Lately I have been reading (speed-scanning is more accurate) a number of books dealing with the theme that there is power in true Christianity that often isn't utilized by the evangelical community. We evangelicals who grew up in the faith in a Western cultural context lean heavily toward an "academic" approach to spiritual growth (e.g., Bible studies, discussion, analysis, learning lots of information). This results in much "head knowledge" concerning principles for Christian living, but lives and hearts that often are only minimally impacted and transformed by the power of God.
On the other hand, the "post-modern" generation is one that seems to desire above all personal relevance as it approaches Christian living; this may not be a bad thing, since it counters the lack of application that head-knowledge is guilty of, but it seems these believers care not so much for biblical study, but want action and experiences. And of course, this presents its own dangers.
It seems to me that we must achieve a balance between these extremes, and wed disciplined study of God's word with dynamic application of its truths. If we go out and do the things the Bible is telling us to do, the truths of the Word will come alive for us, and not remain merely theoretical abstractions.
Today we have more Christian books, ministries, articles, websites and other resources than ever before, yet it seems rare to encounter Christians who walk in the same power as the early disciples.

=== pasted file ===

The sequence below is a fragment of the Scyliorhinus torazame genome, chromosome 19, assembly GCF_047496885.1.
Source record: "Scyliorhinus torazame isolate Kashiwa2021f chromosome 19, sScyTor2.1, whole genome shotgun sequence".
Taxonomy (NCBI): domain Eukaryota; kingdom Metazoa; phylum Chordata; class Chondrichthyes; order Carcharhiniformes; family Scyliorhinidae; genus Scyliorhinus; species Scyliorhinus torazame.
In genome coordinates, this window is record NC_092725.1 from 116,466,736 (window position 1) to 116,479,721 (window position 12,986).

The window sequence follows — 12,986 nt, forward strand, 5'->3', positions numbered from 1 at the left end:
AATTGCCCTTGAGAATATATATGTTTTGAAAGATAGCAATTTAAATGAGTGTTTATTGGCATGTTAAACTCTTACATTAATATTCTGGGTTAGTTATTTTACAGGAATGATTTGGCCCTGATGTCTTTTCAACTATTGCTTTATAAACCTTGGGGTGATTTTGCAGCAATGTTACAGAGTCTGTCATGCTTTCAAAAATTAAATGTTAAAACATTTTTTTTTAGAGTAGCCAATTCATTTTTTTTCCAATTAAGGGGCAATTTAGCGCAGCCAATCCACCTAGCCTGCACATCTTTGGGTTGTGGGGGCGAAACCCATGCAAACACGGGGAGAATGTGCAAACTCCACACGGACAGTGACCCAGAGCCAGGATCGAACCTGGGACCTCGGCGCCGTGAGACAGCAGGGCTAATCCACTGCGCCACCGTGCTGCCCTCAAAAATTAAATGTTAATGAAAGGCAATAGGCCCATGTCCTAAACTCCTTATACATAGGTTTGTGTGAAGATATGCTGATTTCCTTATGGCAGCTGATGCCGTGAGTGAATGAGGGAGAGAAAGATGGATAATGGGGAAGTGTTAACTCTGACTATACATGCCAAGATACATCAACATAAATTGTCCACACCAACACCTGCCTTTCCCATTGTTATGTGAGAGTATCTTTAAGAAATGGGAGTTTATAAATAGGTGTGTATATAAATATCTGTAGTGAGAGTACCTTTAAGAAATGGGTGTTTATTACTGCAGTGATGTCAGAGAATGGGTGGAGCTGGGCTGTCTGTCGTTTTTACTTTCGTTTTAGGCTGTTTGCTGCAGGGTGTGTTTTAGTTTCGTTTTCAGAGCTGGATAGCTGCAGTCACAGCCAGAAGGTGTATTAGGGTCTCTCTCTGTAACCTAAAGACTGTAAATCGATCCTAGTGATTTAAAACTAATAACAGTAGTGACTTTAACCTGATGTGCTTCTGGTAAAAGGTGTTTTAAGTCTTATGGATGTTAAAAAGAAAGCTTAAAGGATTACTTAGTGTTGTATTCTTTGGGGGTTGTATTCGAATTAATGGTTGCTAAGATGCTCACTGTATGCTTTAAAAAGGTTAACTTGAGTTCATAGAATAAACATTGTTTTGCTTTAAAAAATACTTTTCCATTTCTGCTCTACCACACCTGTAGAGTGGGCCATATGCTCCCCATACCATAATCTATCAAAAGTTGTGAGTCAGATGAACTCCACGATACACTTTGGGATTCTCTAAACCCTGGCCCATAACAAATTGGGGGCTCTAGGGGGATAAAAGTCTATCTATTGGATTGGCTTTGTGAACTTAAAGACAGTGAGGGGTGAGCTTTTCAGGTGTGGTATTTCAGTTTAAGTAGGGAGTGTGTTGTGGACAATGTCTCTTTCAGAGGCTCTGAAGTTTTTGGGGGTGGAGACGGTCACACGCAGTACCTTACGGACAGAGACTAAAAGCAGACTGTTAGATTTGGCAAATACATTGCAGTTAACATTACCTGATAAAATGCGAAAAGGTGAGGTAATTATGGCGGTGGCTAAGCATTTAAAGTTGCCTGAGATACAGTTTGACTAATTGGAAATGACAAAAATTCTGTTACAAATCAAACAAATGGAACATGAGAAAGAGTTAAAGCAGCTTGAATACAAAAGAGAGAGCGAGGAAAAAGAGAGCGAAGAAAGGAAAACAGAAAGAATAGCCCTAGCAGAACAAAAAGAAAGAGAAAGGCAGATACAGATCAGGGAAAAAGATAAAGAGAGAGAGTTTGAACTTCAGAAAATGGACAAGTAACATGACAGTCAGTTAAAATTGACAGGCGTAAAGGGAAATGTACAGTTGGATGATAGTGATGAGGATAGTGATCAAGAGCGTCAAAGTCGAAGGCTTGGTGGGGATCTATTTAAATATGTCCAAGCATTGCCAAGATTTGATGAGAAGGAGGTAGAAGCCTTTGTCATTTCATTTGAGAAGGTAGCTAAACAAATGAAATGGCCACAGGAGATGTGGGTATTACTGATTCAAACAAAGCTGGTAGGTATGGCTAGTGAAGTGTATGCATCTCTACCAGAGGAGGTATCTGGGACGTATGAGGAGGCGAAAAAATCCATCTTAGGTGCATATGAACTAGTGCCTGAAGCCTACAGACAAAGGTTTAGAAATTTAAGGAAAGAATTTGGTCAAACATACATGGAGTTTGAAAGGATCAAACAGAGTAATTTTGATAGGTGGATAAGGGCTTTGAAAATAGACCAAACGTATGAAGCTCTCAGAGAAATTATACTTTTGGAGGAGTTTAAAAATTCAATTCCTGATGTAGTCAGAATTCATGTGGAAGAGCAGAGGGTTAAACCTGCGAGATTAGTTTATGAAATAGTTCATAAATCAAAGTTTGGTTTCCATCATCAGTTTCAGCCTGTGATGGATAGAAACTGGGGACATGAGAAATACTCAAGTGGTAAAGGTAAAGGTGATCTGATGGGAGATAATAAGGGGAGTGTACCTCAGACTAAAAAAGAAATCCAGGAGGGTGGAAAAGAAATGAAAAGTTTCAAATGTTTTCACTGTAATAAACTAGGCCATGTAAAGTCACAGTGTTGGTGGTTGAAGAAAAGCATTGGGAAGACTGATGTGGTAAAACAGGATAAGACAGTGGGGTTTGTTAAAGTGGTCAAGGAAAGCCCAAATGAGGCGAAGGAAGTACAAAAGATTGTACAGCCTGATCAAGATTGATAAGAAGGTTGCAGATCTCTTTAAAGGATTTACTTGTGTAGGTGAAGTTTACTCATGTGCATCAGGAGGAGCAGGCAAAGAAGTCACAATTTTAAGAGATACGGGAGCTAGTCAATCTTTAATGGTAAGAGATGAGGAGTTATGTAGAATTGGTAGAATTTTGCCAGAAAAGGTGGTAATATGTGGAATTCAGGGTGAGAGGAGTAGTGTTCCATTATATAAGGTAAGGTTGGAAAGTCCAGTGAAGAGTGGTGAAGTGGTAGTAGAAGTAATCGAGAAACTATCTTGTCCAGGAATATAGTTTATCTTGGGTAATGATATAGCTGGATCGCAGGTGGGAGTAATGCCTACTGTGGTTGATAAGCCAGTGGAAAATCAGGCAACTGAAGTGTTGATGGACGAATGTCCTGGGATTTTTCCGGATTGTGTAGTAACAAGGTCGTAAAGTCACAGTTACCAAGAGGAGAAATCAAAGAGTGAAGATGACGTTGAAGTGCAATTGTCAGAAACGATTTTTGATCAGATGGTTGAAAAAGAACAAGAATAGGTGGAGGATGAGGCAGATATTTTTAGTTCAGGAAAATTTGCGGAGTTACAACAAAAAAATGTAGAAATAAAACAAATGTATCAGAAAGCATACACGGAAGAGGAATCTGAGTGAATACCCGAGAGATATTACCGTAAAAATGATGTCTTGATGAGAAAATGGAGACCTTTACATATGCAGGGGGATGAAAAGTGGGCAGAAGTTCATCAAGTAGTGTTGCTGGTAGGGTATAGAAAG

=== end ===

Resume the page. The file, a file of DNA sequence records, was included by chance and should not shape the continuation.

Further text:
Part of the problem I believe is that our Christianity has been influenced by our culture's individualistic approach to life. I know I personally have been guilty of making my walk with God about actualizing myself, and therefore emphasizing private devotions, reading for personal growth, and prayer only for myself and my immediate circle at the expense of obeying the call to engage with the world in a pro-active way.
Of course, much time spent with the Lord is crucial to spiritual development, and Jesus was our example in constantly getting away from the crowds to be alone with the Father, receiving guidance, instruction and simply enjoying His relationship with the Father. Yet Jesus used this time to become energized for the mission of reaching out to the world with the love of God and the saving message of the gospel. And He did so in a way that demonstrated the reality of "the kingdom of God", His constant theme in preaching. His wisdom was both profound and authoritative, and the signs and wonders He performed were living, powerful examples of His teaching about this kingdom.
So I have been excited and challenged by these books that speak on the authority and power we have in Christ, not to make our own lives full of ease, comfort and prosperity, but to do the works God has called us to do: healing, casting out demons, teaching about the kingdom, making disciples. Now as we pursue these tasks, God is very often pleased to bless us personally and materially, but such blessings are secondary to the higher blessing of service in the kingdom. Besides, in terms of material blessings, Western Christians already have so much to be thankful for.